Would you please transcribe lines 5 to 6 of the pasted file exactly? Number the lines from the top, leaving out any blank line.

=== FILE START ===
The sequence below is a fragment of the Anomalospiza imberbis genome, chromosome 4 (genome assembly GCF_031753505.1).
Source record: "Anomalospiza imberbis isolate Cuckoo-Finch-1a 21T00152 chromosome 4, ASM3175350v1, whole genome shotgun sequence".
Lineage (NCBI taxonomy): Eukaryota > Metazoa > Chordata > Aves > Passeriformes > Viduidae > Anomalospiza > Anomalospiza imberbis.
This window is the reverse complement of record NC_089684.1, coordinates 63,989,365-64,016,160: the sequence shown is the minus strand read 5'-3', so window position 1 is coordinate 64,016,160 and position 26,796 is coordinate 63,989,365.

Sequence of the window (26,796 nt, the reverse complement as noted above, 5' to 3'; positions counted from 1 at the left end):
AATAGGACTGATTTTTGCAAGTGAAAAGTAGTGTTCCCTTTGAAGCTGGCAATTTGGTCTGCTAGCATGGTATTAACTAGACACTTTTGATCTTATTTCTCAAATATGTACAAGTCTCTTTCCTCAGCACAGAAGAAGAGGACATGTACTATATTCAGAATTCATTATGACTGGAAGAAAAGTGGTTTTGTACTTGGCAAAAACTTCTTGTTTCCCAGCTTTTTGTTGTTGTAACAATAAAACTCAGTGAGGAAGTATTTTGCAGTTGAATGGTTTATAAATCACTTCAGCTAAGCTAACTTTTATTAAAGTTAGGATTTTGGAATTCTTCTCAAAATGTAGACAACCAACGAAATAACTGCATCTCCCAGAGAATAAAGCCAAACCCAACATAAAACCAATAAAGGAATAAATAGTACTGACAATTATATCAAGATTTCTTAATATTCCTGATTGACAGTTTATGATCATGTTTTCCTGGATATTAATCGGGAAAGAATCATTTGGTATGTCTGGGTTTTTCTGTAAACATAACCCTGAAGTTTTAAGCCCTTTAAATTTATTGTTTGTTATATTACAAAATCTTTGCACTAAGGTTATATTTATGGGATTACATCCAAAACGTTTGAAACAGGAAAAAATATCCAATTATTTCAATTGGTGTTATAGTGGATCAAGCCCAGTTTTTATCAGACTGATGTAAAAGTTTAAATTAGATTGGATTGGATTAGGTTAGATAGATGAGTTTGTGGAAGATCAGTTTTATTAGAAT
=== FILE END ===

Sequence of the window (26,796 nt, the reverse complement as noted above, 5' to 3'; positions counted from 1 at the left end):
AATAGGACTGATTTTTGCAAGTGAAAAGTAGTGTTCCCTTTGAAGCTGGCAATTTGGTCTGCTAGCATGGTATTAACTAGACACTTTTGATCTTATTTCTCAAATATGTACAAGTCTCTTTCCTCAGCACAGAAGAAGAGGACATGTACTATATTCAGAATTCATTATGACTGGAAGAAAAGTGGTTTTGTACTTGGCAAAAACTTCTTGTTTCCCAGCTTTTTGTTGTTGTAACAATAAAACTCAGTGAGGAAGTATTTTGCAGTTGAATGGTTTATAAATCACTTCAGCTAAGCTAACTTTTATTAAAGTTAGGATTTTGGAATTCTTCTCAAAATGTAGACAACCAACGAAATAACTGCATCTCCCAGAGAATAAAGCCAAACCCAACATAAAACCAATAAAGGAATAAATAGTACTGACAATTATATCAAGATTTCTTAATATTCCTGATTGACAGTTTATGATCATGTTTTCCTGGATATTAATCGGGAAAGAATCATTTGGTATGTCTGGGTTTTTCTGTAAACATAACCCTGAAGTTTTAAGCCCTTTAAATTTATTGTTTGTTATATTACAAAATCTTTGCACTAAGGTTATATTTATGGGATTACATCCAAAACGTTTGAAACAGGAAAAAATATCCAATTATTTCAATTGGTGTTATAGTGGATCAAGCCCAGTTTTTATCAGACTGATGTAAAAGTTTAAATTAGATTGGATTGGATTAGGTTAGATAGATGAGTTTGTGGAAGATCAGTTTTATTAGAAT